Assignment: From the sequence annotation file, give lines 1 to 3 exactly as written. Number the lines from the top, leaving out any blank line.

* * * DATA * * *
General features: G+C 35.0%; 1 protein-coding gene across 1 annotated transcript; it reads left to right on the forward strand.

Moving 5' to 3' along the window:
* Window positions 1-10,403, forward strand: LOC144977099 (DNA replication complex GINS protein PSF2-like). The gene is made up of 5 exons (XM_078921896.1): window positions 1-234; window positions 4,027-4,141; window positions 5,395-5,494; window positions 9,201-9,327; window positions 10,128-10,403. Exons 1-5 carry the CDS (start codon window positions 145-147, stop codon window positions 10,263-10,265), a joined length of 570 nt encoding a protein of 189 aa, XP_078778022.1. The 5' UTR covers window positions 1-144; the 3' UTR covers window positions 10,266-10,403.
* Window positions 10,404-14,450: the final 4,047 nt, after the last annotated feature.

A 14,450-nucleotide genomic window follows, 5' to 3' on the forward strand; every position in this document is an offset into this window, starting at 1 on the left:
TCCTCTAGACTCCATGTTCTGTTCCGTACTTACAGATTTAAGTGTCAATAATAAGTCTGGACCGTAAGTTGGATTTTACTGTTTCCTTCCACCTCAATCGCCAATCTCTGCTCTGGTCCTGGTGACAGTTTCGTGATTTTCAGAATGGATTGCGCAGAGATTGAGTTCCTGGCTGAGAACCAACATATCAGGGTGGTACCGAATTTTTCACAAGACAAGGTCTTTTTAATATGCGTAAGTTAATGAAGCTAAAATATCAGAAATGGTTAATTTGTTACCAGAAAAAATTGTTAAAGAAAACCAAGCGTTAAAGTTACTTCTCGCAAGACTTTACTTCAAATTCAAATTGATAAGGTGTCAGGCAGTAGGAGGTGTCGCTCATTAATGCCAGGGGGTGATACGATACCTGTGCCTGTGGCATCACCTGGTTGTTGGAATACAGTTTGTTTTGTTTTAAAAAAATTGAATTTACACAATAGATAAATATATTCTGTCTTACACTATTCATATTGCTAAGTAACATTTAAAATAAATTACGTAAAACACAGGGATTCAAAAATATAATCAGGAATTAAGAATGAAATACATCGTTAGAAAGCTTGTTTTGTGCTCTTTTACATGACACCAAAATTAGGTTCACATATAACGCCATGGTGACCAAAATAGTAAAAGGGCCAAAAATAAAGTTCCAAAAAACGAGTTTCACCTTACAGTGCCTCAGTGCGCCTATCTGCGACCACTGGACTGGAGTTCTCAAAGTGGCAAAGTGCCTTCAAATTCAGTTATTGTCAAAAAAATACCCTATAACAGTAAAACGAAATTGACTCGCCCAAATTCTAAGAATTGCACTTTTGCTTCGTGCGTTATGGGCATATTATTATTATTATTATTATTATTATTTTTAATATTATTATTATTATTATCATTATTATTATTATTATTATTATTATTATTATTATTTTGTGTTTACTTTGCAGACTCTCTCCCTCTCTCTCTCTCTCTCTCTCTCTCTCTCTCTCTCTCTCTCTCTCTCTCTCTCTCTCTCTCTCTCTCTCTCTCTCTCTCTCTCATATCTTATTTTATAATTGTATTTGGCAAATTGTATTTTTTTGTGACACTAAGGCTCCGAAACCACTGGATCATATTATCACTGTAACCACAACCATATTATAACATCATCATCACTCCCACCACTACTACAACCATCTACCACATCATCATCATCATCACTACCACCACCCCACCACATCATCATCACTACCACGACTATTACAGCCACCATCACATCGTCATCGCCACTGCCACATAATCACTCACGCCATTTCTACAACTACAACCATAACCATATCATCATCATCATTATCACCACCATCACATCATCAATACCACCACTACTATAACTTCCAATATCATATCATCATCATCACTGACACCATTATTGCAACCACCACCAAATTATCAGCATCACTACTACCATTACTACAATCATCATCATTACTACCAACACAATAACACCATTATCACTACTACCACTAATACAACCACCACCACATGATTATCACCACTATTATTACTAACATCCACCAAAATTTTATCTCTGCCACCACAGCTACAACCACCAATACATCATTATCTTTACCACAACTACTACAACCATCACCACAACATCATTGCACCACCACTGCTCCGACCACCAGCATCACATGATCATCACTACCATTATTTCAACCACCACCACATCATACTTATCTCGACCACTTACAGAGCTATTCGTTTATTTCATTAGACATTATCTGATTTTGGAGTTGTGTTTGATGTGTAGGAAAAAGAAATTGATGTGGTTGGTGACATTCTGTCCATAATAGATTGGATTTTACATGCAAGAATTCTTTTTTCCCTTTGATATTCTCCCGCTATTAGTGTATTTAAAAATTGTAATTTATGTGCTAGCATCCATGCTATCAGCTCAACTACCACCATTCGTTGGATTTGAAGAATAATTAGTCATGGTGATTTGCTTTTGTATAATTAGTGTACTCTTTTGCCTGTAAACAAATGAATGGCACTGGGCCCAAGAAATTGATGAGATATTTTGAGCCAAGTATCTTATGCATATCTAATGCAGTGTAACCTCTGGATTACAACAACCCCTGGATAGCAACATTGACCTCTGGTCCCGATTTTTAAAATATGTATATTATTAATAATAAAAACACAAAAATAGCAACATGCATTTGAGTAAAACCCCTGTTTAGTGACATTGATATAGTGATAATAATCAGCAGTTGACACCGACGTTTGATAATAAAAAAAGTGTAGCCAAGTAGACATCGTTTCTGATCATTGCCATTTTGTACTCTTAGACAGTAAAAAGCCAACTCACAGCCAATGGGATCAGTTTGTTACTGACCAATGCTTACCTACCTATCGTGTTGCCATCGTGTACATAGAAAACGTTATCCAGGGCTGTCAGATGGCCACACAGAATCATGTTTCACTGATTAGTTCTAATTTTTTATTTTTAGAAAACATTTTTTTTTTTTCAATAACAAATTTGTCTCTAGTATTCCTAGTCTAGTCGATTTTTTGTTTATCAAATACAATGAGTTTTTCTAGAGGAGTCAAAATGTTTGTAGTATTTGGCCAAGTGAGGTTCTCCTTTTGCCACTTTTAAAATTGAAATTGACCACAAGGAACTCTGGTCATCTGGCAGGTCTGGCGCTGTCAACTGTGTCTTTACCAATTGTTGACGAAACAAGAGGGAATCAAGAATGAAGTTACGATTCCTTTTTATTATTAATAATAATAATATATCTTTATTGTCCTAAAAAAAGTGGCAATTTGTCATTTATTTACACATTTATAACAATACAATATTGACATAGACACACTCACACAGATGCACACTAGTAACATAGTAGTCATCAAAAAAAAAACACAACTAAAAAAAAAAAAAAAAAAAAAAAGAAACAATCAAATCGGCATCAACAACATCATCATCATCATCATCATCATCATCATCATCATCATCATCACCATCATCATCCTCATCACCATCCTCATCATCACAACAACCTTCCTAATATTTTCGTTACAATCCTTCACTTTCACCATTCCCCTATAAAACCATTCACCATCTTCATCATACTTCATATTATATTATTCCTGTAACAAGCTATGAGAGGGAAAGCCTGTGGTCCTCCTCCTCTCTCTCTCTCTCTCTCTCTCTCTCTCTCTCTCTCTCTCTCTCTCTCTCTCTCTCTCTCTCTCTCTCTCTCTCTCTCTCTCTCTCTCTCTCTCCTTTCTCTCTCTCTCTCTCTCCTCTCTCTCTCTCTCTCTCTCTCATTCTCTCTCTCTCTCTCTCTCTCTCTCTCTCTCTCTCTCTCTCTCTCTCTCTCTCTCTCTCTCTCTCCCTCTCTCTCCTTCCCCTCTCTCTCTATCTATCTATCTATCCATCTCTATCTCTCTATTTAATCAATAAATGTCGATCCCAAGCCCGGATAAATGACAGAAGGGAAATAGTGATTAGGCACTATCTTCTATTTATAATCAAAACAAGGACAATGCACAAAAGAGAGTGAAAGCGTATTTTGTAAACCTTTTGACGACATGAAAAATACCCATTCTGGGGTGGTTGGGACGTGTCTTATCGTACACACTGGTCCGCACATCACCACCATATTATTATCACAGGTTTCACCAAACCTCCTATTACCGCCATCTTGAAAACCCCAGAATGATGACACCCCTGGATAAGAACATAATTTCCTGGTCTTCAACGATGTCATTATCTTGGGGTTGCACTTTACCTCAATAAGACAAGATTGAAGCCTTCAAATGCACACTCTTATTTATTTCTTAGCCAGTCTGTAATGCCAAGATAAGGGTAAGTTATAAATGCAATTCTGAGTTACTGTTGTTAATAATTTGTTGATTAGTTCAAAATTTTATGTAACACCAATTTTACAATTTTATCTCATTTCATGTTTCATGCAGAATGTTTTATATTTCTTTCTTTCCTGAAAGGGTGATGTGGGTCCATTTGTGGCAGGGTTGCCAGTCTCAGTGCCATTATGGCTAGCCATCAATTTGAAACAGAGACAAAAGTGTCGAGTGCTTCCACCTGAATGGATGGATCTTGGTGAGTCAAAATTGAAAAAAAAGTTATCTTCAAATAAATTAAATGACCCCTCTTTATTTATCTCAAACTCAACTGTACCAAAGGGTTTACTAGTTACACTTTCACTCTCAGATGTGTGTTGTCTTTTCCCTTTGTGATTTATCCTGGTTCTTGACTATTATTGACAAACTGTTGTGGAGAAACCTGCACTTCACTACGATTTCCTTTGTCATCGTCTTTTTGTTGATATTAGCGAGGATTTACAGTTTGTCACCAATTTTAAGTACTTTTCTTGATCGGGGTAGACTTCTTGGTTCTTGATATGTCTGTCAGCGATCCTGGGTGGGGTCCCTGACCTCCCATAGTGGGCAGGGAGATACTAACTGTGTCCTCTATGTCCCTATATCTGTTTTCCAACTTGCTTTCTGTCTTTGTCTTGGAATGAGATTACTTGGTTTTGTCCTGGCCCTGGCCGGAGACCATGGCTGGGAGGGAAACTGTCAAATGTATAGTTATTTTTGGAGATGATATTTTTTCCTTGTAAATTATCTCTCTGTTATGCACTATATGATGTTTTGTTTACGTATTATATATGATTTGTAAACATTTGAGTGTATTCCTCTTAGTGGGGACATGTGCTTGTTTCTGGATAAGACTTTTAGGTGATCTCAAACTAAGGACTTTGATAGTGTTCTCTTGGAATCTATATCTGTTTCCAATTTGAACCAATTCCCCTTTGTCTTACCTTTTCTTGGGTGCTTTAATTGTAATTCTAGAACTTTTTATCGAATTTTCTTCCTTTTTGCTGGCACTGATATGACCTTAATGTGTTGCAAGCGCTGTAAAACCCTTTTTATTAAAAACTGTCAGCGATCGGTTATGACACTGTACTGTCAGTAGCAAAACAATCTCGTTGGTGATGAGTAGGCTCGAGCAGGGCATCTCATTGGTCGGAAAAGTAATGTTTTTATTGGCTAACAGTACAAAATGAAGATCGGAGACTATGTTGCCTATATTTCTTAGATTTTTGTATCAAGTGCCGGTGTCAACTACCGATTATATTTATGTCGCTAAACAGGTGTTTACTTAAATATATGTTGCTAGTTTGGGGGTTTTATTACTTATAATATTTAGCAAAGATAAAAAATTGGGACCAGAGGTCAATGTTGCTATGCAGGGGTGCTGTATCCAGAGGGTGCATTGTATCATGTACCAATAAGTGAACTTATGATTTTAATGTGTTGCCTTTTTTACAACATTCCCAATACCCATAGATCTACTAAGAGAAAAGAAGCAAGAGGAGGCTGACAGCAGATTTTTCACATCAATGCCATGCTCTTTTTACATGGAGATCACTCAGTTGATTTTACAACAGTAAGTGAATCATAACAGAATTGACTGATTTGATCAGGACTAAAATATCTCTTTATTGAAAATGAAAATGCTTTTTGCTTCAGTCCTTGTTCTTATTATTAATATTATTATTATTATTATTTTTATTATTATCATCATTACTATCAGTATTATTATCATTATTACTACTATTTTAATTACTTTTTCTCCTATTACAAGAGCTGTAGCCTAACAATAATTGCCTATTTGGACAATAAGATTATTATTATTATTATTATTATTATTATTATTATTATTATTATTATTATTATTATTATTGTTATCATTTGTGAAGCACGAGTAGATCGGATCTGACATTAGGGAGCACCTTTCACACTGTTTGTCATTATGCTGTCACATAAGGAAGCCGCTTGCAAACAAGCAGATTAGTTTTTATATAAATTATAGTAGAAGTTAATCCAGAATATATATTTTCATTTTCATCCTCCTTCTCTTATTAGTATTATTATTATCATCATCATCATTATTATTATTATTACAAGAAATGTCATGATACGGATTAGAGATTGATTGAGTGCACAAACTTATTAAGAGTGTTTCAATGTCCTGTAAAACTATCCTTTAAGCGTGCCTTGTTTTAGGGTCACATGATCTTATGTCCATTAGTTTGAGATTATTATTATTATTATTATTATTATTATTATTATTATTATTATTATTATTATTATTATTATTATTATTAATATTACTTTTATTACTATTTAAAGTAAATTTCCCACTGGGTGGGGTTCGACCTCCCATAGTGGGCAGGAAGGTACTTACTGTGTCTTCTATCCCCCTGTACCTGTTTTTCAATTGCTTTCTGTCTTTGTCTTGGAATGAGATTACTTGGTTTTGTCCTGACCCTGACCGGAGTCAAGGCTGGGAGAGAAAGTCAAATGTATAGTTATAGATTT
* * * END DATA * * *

General features: G+C 35.0%; 1 protein-coding gene across 1 annotated transcript; it reads left to right on the forward strand.

Moving 5' to 3' along the window:
* Window positions 1-10,403, forward strand: LOC144977099 (DNA replication complex GINS protein PSF2-like). The gene is made up of 5 exons (XM_078921896.1): window positions 1-234; window positions 4,027-4,141; window positions 5,395-5,494; window positions 9,201-9,327; window positions 10,128-10,403. Exons 1-5 carry the CDS (start codon window positions 145-147, stop codon window positions 10,263-10,265), a joined length of 570 nt encoding a protein of 189 aa, XP_078778022.1. The 5' UTR covers window positions 1-144; the 3' UTR covers window positions 10,266-10,403.